Robert Kurzban

The Evolutionary Psychology Blog

By Robert Kurzban

Robert Kurzban is an Associate Professor at the University of Pennsylvania and author of Why Everyone (Else) Is A Hypocrite. Follow him on Twitter: @rkurzban

Do Evolutionary Psychologists Think Women Hate Sex?

Published 13 October, 2010

If the pen is mightier than the sword and all that, then does it strike anyone else as crazy that we let people just sort of write whatever they feel like and post it on the internets, willy-nilly, while at the same time, I can’t walk around with my Crocodile Dundee knife without drawing attention from Los Angeles’ finest?

Ok, it’s mostly just a throwaway line, but yesterday Stanton Peele wrote a little piece in the Huffington Post about female sexuality, which included this: “Indeed, as revealed by the new bestseller, “Sex at Dawn” by Christopher Ryan and Cacilda Jethá, there persists an industry (called Evolutionary Psychology) that erroneously reads prehistory and primate behavior to claim that women are genetically predisposed to monogamy and marriage rather than to enjoying sex.”

I’m not going to comment on the book because I haven’t read it, so I’ll just talk about Peele’s comment.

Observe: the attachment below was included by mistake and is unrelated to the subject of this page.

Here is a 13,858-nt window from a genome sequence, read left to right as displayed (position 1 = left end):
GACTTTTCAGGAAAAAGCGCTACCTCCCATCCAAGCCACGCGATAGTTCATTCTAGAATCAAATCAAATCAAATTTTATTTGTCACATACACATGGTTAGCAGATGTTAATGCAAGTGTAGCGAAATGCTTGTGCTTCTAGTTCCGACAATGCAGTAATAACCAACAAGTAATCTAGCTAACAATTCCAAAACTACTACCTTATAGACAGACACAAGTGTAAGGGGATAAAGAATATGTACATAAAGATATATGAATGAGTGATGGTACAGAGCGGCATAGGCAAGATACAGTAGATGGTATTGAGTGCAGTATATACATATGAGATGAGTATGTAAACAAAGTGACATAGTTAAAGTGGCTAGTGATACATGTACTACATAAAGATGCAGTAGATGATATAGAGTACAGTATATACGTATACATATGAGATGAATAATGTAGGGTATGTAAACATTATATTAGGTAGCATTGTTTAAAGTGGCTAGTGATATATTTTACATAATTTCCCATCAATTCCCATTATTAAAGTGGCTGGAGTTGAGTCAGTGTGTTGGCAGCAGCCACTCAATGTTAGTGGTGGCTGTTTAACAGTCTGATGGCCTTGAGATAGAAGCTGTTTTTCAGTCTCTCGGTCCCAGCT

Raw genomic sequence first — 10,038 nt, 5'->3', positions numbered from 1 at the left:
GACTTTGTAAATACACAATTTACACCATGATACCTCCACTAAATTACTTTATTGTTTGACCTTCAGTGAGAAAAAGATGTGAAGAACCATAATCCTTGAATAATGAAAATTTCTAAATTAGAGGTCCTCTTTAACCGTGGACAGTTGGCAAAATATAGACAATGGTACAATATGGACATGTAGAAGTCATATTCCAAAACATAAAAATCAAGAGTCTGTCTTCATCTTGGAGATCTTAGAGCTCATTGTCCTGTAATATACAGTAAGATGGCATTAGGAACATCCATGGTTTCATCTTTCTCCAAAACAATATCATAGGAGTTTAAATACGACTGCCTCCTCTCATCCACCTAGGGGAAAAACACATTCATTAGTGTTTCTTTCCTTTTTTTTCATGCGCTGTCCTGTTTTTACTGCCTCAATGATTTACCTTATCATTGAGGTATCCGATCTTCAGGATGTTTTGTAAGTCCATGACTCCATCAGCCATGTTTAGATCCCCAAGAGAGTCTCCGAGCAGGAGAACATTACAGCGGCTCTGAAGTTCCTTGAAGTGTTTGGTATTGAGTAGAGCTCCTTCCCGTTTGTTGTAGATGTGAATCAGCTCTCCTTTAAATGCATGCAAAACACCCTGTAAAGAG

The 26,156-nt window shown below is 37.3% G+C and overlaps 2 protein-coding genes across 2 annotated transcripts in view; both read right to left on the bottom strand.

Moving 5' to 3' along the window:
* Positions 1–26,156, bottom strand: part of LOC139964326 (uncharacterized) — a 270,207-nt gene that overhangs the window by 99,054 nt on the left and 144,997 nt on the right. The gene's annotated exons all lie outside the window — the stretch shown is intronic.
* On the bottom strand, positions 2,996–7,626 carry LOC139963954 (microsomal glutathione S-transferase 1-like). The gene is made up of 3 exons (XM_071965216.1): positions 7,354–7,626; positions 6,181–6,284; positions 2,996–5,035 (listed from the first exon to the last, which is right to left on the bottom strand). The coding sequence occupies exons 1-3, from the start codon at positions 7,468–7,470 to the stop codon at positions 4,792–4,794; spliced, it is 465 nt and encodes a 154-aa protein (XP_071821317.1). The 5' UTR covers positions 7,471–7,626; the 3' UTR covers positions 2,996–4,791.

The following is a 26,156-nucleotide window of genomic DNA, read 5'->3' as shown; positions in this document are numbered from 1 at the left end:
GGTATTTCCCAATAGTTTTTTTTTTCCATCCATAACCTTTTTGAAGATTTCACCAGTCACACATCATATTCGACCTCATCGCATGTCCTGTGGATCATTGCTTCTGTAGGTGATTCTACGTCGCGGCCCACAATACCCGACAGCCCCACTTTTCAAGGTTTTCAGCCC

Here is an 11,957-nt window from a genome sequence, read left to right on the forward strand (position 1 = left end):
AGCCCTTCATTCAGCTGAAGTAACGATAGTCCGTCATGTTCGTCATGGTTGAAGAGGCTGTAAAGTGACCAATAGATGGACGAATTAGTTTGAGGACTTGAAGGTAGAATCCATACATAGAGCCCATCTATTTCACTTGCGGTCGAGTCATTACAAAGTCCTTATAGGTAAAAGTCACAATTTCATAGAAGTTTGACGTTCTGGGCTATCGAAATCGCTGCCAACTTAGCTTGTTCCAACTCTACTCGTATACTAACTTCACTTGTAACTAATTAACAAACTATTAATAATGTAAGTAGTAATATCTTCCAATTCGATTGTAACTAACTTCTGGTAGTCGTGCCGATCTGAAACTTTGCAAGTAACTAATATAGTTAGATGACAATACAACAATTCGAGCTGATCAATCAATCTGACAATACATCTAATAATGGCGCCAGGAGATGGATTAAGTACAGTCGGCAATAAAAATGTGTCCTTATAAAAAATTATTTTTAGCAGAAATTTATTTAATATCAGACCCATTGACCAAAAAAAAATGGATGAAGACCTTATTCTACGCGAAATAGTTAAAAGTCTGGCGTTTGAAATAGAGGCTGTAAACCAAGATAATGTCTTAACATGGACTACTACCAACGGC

First of all, ok, yes, I find it a little irritating that Peele talks about the discipline of evolutionary psychology as an “industry” – hey, where’s my union card? –  but much more irritating that he talks about the field as something that “persists,” the way you would talk about a hacking cough, or something else you hope will just sort of go away, like, say, critics of a field that don’t know anything about it.

Second, I suppose I find it annoying that he thinks that what we do is reading prehistory or primate behavior, but it’s much worse that since I don’t think this is really what we’re doing, it’s pretty hard to imagine that we’re doing it erroneously.

Third, this “genetically predisposed” is only partly annoying. At least he didn’t say “genetically determined.” Still, why all this poking of genes everywhere?

But what really tugs my beard is the idea that we evolutionary psychologists think women are disposed toward monogamy rather than enjoying sex. See, here, to see why this is a mistake, you don’t actually have to know the first thing about evolutionary psychology. Even before one cracked a page of a relevant source, you could, through the application of a touch of logic, notice that monogamy and enjoying sex are not logically mutually exclusive. [Insert easy joke about marriage here.] One is a mating system, one is a motivational system. All possible quadrants are available. Can you have an organism that is designed to be monogamous and designed to enjoy sex? Sure. I’m guessing that, in fact, this is true of, well, all monogamous species. Sex-hating individuals, whether monogamous, polygynous or what have you, tend not to want to have sex, which can lead to reduced fitness.